A transgenerational, epigenetic effect of anesthesia, particularly fluorinated agents, has been examined in rat models, but translation to humans is unclear. This study examined associations of maternal lifetime exposure to anesthesia and pregnancy exposure to fluorinated anesthetics with child cognitive and educational outcomes. Women in the US Collaborative Perinatal Project (1959–1963) reported lifetime history of surgeries, and the obstetric record captured pregnancy exposure to anesthetics. Children were followed to age 7 for global cognitive ability and educational outcomes (n=47,977). Logistic and linear regressions were adjusted for maternal and child birth years, race and ethnicity, smoking, education, parity, study site. Many outcomes were not associated with exposure to maternal surgery that occurred at various life stages. However, maternal surgery in early childhood was associated both with being in a special school or not in school (adj OR=1.42; 95% CI 1.02, 1.98) and with slightly better cognitive ability across childhood (e.g., WISC IQ (adj β=0.59; CI 0.13, 1.04) (especially among boys)). Maternal surgery in puberty was associated with slightly lower IQ (adj β = –0.42; CI –0.79, –0.05) and poorer spelling at age 7. Children’s prenatal exposure to fluorinated anesthetics was associated with slightly better spelling ability (adj β = 1.20; CI 0.02, 2.38) but lower performance IQ at age 7 (only among boys, adj β = –1.97; CI –3.88, –0.06). This study shows inconsistent evidence of effects of maternal exposure to surgery or prenatal exposure to fluorinated agents on child developmental and educational outcomes Residual confounding by indication and socioeconomic status may explain observed associations.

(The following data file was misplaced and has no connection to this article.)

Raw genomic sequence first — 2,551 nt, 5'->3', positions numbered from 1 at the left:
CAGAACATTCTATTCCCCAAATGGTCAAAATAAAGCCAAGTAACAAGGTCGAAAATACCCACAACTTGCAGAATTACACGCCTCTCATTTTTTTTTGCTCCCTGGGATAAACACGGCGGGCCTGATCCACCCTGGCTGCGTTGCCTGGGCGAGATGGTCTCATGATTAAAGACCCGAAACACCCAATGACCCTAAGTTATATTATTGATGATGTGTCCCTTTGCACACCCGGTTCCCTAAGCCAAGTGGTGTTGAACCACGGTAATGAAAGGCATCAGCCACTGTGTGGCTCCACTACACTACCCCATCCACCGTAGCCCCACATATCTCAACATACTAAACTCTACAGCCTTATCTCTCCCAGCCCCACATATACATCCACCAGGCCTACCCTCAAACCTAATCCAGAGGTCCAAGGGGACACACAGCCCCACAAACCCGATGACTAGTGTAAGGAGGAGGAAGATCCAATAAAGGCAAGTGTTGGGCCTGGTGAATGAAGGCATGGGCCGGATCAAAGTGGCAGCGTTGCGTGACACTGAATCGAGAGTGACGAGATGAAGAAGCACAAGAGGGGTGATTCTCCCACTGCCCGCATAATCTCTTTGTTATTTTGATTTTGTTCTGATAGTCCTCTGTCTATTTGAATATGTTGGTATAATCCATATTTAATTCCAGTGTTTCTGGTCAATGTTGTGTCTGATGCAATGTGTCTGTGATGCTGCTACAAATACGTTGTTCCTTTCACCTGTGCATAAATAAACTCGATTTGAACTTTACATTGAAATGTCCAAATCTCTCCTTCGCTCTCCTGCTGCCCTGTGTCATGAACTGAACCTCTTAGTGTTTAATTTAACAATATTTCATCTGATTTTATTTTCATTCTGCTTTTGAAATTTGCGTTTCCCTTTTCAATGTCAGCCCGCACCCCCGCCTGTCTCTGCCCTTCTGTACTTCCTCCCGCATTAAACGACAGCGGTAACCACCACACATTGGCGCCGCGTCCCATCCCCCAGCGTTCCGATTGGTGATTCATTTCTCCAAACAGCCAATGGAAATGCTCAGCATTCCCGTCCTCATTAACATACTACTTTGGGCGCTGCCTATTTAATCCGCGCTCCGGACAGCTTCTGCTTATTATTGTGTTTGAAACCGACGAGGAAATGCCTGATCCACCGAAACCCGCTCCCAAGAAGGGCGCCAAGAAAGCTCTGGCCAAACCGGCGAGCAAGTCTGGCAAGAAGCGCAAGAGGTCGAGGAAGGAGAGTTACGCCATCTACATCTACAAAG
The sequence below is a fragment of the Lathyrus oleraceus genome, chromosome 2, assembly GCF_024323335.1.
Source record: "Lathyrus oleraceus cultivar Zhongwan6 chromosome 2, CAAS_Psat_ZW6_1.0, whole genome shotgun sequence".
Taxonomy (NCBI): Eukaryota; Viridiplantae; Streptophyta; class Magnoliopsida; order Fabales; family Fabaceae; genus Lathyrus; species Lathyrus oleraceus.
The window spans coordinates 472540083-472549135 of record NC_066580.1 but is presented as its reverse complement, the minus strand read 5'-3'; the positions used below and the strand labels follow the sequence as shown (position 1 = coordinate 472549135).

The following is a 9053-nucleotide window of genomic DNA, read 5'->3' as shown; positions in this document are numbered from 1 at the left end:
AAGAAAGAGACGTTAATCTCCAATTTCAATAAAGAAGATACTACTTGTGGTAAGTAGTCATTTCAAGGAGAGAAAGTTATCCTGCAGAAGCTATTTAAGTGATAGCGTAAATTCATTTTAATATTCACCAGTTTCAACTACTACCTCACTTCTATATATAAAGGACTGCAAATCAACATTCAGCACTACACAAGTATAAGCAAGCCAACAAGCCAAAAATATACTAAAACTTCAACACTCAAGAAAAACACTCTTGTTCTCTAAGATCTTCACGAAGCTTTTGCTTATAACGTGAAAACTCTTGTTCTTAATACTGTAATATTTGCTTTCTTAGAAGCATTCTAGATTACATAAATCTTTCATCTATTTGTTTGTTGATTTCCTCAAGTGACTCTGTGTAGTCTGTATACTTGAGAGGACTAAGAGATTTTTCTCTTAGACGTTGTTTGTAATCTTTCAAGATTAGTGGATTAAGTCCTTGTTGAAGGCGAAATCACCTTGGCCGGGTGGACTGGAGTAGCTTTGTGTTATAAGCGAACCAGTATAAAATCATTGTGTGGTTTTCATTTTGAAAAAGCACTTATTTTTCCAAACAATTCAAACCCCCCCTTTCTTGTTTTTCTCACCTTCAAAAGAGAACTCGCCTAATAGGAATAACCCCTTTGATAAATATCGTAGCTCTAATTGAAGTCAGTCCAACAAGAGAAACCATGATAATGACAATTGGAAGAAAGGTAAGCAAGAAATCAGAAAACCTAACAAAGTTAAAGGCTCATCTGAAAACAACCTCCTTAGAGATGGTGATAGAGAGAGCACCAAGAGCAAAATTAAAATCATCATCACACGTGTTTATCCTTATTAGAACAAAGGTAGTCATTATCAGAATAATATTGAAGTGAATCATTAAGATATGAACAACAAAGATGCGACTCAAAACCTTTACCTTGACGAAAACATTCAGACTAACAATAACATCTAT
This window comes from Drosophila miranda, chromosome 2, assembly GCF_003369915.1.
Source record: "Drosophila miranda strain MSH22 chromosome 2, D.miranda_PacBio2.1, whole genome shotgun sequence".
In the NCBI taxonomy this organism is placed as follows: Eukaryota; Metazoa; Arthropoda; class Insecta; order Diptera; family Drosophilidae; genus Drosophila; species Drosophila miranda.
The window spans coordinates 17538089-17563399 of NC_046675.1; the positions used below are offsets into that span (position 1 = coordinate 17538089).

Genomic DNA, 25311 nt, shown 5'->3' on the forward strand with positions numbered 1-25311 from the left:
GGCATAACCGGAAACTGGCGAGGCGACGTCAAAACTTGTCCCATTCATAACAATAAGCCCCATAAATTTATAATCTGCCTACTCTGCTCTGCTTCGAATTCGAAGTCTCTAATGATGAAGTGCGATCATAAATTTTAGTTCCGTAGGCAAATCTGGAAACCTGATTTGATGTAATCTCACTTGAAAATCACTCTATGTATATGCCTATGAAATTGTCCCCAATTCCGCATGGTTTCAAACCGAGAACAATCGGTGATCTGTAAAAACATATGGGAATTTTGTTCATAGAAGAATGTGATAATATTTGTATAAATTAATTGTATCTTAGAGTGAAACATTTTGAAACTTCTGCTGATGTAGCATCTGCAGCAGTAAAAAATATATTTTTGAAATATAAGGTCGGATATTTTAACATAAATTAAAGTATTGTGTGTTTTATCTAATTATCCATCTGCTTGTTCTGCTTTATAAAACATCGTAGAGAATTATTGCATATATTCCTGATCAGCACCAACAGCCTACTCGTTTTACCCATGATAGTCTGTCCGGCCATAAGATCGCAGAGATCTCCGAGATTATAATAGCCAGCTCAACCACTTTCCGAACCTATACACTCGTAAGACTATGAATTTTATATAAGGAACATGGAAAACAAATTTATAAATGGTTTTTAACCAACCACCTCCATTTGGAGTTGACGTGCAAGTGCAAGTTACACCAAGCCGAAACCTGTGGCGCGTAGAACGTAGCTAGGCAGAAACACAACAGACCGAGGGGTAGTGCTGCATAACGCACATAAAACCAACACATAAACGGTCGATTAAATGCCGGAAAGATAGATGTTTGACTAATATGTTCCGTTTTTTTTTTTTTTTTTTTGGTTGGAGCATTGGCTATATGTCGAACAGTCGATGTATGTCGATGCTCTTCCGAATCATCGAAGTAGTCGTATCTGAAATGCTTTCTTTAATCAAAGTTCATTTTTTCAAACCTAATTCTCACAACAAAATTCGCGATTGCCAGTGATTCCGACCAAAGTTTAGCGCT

There are surprisingly few experimental studies directly comparing the cognition of primate species representing distinct phylogenetic groupings, specialized foraging ecologies, or unique social structures. Although researchers have focused on the role of foraging and social ecology in predicting cognition, they have examined social and foraging strategies in a nuanced fashion that would permit an understanding of how specific aspects of a species’ natural environment might sculpt the evolution of specific forms of cognition. In the absence of such studies, and a clear consensus as to whether cognition should best be viewed as domain-general or domain-specific suites of abilities, it is challenging to draw conclusions as to (1) cognitive differences between primate families or (2) selection pressures responsible for shaping differences. We conclude, based on paltry but accumulating evidence, that there is little utility in postulating separate physical and social domains. In addition, we see little evidence that group-living species are cognitively advantaged compared to primates that exhibit other social structures. Lastly, we advocate for greater attention to reproductive and parental strategies and individual differences in ontogenetic experiences that may color species-level comparisons.